Suppose you have painted a landscape with mountains and villages in the background, and you decide to put (lake) water at the bottom.

Now you need to reflect the landscape into the water.

The only solution I can think of, apart, obviously, from painting everything again upside down, is to copy the landscape layer into a new layer, mirror it vertically, maybe reduce the opacity a bit, and move it to its correct position.

However, when you have several layers it might become complicated to do this properly.

So I was thinking: would there be a way to do this using the clone brush, meaning cloning and mirroring at the same time?

As far as I can see, the clone brush copies whatever you reference exactly as it is, only translated by a given fixed vector, so the 'reference' circle moves exactly in sync with the 'writing' brush.
There is a 'mirror' option in the clone brush settings, and I tried activating it, but it does not seem to have any effect.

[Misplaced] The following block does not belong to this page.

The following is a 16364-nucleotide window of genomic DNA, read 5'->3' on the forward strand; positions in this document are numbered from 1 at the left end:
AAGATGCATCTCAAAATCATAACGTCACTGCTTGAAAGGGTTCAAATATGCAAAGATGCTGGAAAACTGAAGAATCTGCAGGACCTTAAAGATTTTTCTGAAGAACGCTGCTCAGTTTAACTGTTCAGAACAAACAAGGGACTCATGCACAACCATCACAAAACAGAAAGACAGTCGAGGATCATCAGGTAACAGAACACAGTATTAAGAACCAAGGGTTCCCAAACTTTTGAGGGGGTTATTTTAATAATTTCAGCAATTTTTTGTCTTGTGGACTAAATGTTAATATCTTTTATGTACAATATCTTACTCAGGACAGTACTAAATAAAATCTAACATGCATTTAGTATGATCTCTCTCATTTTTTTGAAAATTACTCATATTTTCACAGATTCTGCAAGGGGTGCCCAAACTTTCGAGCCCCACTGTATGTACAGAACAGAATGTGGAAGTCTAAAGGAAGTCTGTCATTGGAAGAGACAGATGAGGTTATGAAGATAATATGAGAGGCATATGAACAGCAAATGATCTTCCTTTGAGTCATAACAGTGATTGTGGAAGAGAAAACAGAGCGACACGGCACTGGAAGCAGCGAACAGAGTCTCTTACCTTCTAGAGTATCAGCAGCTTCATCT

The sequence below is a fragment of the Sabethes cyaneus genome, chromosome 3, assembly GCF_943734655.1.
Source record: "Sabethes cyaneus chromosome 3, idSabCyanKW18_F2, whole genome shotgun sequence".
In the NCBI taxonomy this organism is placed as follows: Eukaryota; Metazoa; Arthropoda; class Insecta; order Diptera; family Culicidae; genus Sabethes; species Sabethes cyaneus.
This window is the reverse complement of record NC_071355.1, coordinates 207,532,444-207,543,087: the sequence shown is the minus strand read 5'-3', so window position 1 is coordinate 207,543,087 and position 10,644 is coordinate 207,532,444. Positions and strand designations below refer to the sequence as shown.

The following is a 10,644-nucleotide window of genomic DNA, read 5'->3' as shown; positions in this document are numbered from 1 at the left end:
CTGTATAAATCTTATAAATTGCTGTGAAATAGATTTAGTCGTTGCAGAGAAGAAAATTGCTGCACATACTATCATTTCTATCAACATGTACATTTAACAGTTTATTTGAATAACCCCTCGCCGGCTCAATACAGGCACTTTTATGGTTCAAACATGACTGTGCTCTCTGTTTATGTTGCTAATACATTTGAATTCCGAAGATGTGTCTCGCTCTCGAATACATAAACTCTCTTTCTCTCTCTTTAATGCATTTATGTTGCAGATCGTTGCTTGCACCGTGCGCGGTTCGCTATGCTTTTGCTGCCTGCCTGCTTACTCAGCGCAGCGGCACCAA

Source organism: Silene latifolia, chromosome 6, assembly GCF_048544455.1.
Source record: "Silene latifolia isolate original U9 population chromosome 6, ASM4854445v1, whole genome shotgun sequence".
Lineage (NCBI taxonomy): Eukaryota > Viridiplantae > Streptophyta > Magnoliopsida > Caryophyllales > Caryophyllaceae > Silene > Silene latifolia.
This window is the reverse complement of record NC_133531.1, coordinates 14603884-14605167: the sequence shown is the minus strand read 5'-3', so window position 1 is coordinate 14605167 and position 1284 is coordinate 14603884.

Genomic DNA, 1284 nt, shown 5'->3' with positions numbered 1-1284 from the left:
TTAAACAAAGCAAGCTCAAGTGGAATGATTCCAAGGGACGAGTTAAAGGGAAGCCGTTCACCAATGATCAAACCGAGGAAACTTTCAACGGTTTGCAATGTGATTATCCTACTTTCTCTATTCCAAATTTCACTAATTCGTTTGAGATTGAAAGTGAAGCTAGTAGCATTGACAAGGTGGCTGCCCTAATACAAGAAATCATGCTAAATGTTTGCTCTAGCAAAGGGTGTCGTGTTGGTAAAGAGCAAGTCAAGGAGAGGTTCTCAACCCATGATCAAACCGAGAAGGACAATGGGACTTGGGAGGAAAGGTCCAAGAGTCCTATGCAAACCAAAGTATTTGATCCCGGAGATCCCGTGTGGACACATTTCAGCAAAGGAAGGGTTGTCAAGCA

In theory, if one mirrors vertically, the reference circle should move horizontally in sync with the 'writing' brush, whereas vertically it should move in the opposite direction.

Just checking, in case I missed something or am not doing this correctly.


EDIT adding a photo as an example of work that requires light reflection

enter image description here

This was taken in Cascais, Portugal.

I understand the left side, where the water reflects most of the sky and lighthouse, as expected.
On the right, instead, you see much more of the seabed, especially where darker objects are mirrored.

It looks as if lighter objects 'cover' more of the seabed's own image, whereas darker objects allow more of it show.
This is particularly evident in the reflection of the two big dark arches under the pink house. The 'pillars', if that's what they're called, are lighter, and you see their reflection quite clearly in the water. The dark part in the middle instead is barely visible, and you can see the shapes of the flat rocks under the surface of the water.

Maybe the light coming up from the seabed and the one reflected by the surface are 'summed' or 'mixed' in some way before they reach the eye of the observer, so when one is much weaker (and that should be the case of darker objects) the other one prevails.